Why everyone should practice political tolerance

If anyone has been reasonable enough, they may have noticed that when it comes to political or religious debate, there is rarely anything like “winning the debate”.

By Michael Mupotaringa

Usually, a 1 000 exchanges later, one ends up in the same place they began. It is circular, exhaustive and almost always a waste of time.

No matter how many people cheered their jibes at the “opponent”, as long as they have not convinced the opponent they have basically won the fight and lost the war.

Let us explore possible reasons why in this article.

Is political allegiance always a question of logic?

No matter how much logic a viewpoint may carry, an opponent will tend to find a way to trash it or ignore them in retaliation. The trick is always to isolate the facts that confirm a bias. The primary reason lies in that political and religious decisions are emotional.

A presumption we can consider is that only very few may be making political or religious choices logically.

Human beings support politicians emotionally first of all and then support that stance logically by isolating facts and opinions that support that bias and ignoring any contradictory information. Some would call this the “Texas sharp-shooter fallacy”, where there is an analogy of a shooter first shooting an unmarked plank and then drawing the target where most bullets pierced.

In terms of judging a story about somebody pledging allegiance to something, people tend ignore anything that reflects otherwise.

So in essence, while they may consider a friend who opposes them as uninformed or uneducated, the friend may merely be selectively inclining their opinions to defend a position they made emotionally.

Notably, from a good observer’s eyes people tend to re-share posts that confirm their biases.

Occasionally if they don’t agree with the article they will share it, but include a caption that asserts their position of disagreement.

In other words someone who thinks marijuana should be legalised is likely to re-share a post that defends that viewpoint and not re-share any article that says otherwise.

A certain man called Joe had a good friend called Mark. They discussed various topics. On one Sunday Mark sent Joe a video on a certain viewpoint he once independently mentioned about a certain politician.

His caption was; “These people are echoing exactly what I was saying”.

Of course he was happy that he got online and found a video, which agreed with a view he has been trying to sell to Joe.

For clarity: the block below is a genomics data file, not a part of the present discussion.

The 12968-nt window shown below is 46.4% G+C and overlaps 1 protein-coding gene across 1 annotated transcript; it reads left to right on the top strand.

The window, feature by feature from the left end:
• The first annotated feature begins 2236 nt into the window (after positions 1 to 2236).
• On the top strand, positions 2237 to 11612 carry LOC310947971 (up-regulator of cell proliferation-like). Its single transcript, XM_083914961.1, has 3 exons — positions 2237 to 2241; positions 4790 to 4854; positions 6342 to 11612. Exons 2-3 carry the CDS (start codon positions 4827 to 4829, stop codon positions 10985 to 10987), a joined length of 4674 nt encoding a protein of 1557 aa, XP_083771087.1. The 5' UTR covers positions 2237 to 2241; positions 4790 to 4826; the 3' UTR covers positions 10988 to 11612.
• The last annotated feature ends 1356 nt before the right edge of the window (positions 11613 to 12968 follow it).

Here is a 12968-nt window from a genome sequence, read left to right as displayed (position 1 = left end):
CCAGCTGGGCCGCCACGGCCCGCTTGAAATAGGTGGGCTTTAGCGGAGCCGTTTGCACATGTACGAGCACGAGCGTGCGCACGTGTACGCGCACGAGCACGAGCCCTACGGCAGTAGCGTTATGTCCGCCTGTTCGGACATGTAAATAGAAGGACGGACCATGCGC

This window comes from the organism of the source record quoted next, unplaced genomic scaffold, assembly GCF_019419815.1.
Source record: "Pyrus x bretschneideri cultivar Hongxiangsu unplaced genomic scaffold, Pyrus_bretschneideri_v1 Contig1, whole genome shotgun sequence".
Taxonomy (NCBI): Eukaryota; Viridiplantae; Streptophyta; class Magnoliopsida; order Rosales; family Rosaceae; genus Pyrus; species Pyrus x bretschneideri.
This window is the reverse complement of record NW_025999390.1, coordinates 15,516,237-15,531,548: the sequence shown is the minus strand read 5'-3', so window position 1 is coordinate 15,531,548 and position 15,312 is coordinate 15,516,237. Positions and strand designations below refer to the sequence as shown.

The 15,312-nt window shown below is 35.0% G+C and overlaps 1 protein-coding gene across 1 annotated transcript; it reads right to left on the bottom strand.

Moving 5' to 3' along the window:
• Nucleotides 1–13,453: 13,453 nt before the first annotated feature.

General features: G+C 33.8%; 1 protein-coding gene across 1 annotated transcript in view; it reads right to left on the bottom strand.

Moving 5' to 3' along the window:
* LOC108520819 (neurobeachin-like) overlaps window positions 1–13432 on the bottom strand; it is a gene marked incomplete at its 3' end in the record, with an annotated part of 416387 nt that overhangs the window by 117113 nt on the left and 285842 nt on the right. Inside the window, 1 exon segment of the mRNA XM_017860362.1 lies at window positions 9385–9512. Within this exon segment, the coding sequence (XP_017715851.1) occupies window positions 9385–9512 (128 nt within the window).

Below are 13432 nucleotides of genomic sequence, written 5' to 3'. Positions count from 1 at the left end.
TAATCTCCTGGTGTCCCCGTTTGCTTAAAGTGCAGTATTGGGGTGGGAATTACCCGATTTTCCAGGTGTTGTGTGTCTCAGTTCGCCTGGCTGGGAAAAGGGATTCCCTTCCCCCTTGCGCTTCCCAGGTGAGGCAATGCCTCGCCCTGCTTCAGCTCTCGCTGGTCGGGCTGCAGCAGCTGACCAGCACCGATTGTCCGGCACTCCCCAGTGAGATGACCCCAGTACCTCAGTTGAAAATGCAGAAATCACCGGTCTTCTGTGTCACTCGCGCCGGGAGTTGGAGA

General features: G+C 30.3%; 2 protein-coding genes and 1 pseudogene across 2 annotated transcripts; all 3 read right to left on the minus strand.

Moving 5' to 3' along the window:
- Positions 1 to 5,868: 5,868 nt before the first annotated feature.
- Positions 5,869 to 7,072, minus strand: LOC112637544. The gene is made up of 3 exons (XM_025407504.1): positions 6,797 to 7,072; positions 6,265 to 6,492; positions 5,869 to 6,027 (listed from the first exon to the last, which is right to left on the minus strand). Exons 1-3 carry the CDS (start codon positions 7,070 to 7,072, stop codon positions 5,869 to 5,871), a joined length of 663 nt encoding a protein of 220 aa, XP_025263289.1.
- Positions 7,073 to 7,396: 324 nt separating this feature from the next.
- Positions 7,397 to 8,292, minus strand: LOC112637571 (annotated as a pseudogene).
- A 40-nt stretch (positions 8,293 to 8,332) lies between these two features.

In response Joe asked; “Fair enough, but would you have shared the video if it were contradicting the view?”

The moral of the story is everything has its antithesis online or in a book somewhere if one searches wide enough.

The implications

When one is trying to make a point heard by people who support The Fruity Party while they themselves support The Candy Party, no amount of insults by them will win over the opponent. Condescending, intolerance and refusal to listen objectively to the other side, among other anti-social mechanisms of conversation, will reinforce the emotions that originally brought The Candy Party to its thinking.

The same is true when tables turn. It is better to appeal more to emotion than to logic.

One has more chances of convincing people, who have not made a public statement or action to endorse a candidate by using logic than they have of convincing a person, who has shown some form of allegiance whether in the form of social media posts or possession of a card that represents their party.

The power of commitment

Whenever an individual publicly supports an idea, they identify with that idea, meaning it is their identity.

When the idea they stand for is attacked carelessly by a friend, stranger or journalist, they will feel attacked personally, whether they admit it or not. They will tend to consider it an attack on their very identity. Sometimes they may yield, but that may depend on the amount of commitment previously shown.

A person who already wears  a T-shirt with inscriptions of an idea, or their leader, is least likely to back out without a fight. They already identify with that political organisation as a culture. It is not accidental that the word culture contains the word “cult” in it.

So what is the best way to win

When a debate is already going in circles, it is best to conclude it respectfully without an urge to insult or belittle the person whose views differ.

Sometimes the best way to win is to let people be. We should not be dying to convince people out of their beliefs, especially without sincerely understanding how they came to those beliefs.

Political tolerance is a mature approach that all political leaders advocate in Zimbabwe when the media asks for their stance. However, what some of them instigate may indirectly promote otherwise.

Respect is earned. One cannot force anyone to respect your viewpoint. However, one can encourage tolerance by primarily tolerating the views of others.

At the end of the day if all people viewed the world the same then humans would technically be the same person, at least ideologically. The different political views held by the populous are an exhibition of diversity of thoughts and interests.

There is no need to have feelings of hatred, but rather let us challenge each other out of love. If anything unites us, it is the need to have a progressive and better Zimbabwe.

What we may disagree on is who can provide that best and reliably in the best interests of the majority. Well that can never be proven by a Facebook debate. It can only be proven by a free and fair election.

Michael Mupotaringa is a writer, Digital 2D Animator and Hip-hop artiste from Bulawayo. Feedback @Mcpotar on twitter.